My tour is about up in this war that most Americans now say is unwinnable or not worth continuing. I agree and have no desire at all to continue making my personal contribution to this military effort. As a good soldier, using the list of seven Army values as a guide, I have done my part to bring security and happiness to the people of Afghanistan, although I don’t really feel like I’ve done much of anything beyond passing the time.
When I asked how things were going this morning, a soldier told me it was slow, since his main task was finding something to do. He did not relish the thought of another day to kill, and my mentioning that we had less than 60 days to go didn’t do much to cheer him. What we’re suffering here is shipping-container fever. The time we have left, combined with the heat and dust and smell of the sewage lagoons, becomes oppressive. Being inside our containers is as dreadful
as being outside them. I’m surprised more of us aren’t going crazier.
Perhaps as a way to mitigate my disappointment in being sent over here, my brother mentioned to me that wars have spawned a lot of good writing. Stephen Crane, Ernest Hemingway and James Jones are three guys who realized significant success in writing about wars. “Apocalypse Now,” “Full Metal Jacket” and “Saving Private Ryan” strike me as worthy works of art set during wars. I guess it’s all the tragedy, pointlessness, violence, bravery, glory and heroism that make war conducive to storytelling, but when I think about this war, the story that pops into my head is “The Shining.”
Specialist Thompson would be the guy to go insane in my little story, and everyone would know he’d be coming unhinged because his Facebook posts would become stranger and stranger. Maybe he’d take a picture of his lunch each day and post it.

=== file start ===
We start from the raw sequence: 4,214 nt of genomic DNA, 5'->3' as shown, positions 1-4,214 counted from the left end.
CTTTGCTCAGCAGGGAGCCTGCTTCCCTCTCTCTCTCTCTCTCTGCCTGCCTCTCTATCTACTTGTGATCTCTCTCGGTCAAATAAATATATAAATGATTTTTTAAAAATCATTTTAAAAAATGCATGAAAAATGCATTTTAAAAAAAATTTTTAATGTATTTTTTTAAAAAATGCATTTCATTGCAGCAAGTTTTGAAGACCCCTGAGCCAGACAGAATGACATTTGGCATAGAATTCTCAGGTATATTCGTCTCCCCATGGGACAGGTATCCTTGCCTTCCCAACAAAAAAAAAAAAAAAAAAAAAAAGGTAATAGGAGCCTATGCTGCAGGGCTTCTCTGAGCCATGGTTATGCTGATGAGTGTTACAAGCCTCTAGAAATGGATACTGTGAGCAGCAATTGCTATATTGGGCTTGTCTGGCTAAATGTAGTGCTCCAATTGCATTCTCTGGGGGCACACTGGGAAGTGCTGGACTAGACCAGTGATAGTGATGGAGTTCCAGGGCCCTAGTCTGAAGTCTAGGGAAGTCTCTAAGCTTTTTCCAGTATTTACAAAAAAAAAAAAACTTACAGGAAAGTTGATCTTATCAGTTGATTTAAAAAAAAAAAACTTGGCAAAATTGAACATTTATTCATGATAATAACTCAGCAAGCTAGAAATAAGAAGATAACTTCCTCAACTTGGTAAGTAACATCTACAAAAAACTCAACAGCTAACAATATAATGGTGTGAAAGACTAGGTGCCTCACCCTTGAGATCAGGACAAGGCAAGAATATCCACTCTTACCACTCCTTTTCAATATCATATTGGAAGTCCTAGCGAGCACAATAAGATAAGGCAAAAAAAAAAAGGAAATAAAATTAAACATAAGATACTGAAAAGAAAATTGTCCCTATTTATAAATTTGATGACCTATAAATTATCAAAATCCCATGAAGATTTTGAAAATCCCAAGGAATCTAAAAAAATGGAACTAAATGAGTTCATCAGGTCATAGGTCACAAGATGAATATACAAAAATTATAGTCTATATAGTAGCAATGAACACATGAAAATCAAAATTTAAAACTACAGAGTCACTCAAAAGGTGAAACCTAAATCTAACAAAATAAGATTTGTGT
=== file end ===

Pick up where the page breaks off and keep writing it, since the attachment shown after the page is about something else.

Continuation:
“I had a hamburger today,” he’d write. “But my fries were soggy. Flaccid fries make Specialist Thompson a sad soldier.”
He’d be sent down to the mental health folks, who would give him some happy pills and recommend to his chain of command that the firing pin be removed from his rifle. Thompson would start washing down his happy pills with Listerine. One day he’d finally decide that he’d eaten his last soggy fry, and, in a happy pill haze, he’d take off across Kandahar Airfield and die of thirst. He’d be found propped up in a bunker with an expression of profound boredom on his face.
There may be an American soldier out there on the border with Pakistan fighting hard and living life as if his next breath could be his last, but I don’t think so. If Americans were dying in fierce, savage battles, I’m pretty sure we’d be hearing about it. Deaths on either side always get a story on the Associated Press site. Plus, a friend of mine went up to some remote fort one ridge this side of Pakistan and said the few days he spent up there were the best of the deployment.
The food was good, he said. The cook put seasoning in it and it had flavor. The thin air was clean and clear, and it got chilly as soon as the sun set behind the mountains. There was mild threat of possible violence, but nothing real. To me, it sounded like he hung out on a military dude ranch where the guests get to wear body armor and were issued pistols and M16s with loaded magazines. Now, the place my friend visited is supposedly the most dangerous part of Afghanistan, yet it doesn’t sound too dangerous, does it?
I have a feeling that the truly savage battles are being waged among the American commanders in the conference rooms, on the telephones and over Outlook Express. Don’t get me wrong — Afghanistan is a hostile place, but on the scale of human conflict, this is a silly little exercise costing a mere $500 billion or so and, as of May 16, only 1,959 American lives. The stakes are low here, and so I’m sure the political fights inside the military are especially bitter, which makes Operation Enduring Freedom more of a “Catch-22” kind of war.
Whatever it is, I’m tired of it. Each of us will get an award for serving in Afghanistan, but I will not feel any pride that might come from having done hard work and great things for my country. My satisfaction will come from having been here as ordered and from having made the best of it. And when people ask me what I did during the war, I’m afraid I won’t have much of an answer.
Sgt. Mike used to live in the Colorado Rockies and hopes he will never, ever see Afghanistan again. This marks the final episode in Dateline: Afghanistan.